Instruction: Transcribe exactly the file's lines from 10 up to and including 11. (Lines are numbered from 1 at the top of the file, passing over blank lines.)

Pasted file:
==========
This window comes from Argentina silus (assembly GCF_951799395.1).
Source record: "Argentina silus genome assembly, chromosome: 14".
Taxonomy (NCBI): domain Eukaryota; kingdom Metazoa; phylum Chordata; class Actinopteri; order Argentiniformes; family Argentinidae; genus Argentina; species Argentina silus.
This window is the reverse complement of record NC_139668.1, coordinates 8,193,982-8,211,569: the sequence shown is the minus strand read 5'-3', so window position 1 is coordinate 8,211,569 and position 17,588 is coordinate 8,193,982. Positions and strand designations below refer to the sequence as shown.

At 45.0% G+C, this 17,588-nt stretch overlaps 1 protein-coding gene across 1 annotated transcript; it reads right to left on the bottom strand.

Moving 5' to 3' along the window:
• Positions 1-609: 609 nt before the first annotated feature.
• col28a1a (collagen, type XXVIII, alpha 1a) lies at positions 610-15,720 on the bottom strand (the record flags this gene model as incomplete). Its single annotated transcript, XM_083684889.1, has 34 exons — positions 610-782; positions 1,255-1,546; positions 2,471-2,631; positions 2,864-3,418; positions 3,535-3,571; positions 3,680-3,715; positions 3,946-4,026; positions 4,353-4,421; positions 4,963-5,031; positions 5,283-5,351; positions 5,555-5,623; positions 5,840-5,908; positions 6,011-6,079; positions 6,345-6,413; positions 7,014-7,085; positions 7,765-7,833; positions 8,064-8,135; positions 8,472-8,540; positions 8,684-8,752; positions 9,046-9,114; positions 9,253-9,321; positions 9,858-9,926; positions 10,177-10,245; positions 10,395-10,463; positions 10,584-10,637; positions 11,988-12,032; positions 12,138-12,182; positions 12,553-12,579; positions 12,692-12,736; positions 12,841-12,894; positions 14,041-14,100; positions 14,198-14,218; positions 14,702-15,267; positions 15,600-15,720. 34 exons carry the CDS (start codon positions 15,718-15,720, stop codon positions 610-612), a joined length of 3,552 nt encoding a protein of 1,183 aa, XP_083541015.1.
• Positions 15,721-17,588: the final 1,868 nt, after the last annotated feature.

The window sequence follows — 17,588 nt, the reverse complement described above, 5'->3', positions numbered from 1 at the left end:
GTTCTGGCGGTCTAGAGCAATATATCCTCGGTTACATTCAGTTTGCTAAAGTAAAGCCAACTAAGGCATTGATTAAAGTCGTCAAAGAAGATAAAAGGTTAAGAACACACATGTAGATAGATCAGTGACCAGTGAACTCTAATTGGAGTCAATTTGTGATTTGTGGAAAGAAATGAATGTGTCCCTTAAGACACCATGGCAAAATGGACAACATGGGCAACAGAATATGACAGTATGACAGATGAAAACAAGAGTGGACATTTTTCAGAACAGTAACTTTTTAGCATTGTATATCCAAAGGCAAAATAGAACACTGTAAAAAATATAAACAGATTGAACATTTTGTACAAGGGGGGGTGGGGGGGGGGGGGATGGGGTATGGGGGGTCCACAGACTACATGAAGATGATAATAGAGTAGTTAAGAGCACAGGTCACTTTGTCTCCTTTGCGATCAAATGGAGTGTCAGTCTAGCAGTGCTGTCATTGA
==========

The window sequence follows — 17,588 nt, the reverse complement described above, 5'->3', positions numbered from 1 at the left end:
GTTCTGGCGGTCTAGAGCAATATATCCTCGGTTACATTCAGTTTGCTAAAGTAAAGCCAACTAAGGCATTGATTAAAGTCGTCAAAGAAGATAAAAGGTTAAGAACACACATGTAGATAGATCAGTGACCAGTGAACTCTAATTGGAGTCAATTTGTGATTTGTGGAAAGAAATGAATGTGTCCCTTAAGACACCATGGCAAAATGGACAACATGGGCAACAGAATATGACAGTATGACAGATGAAAACAAGAGTGGACATTTTTCAGAACAGTAACTTTTTAGCATTGTATATCCAAAGGCAAAATAGAACACTGTAAAAAATATAAACAGATTGAACATTTTGTACAAGGGGGGGTGGGGGGGGGGGGGATGGGGTATGGGGGGTCCACAGACTACATGAAGATGATAATAGAGTAGTTAAGAGCACAGGTCACTTTGTCTCCTTTGCGATCAAATGGAGTGTCAGTCTAGCAGTGCTGTCATTGA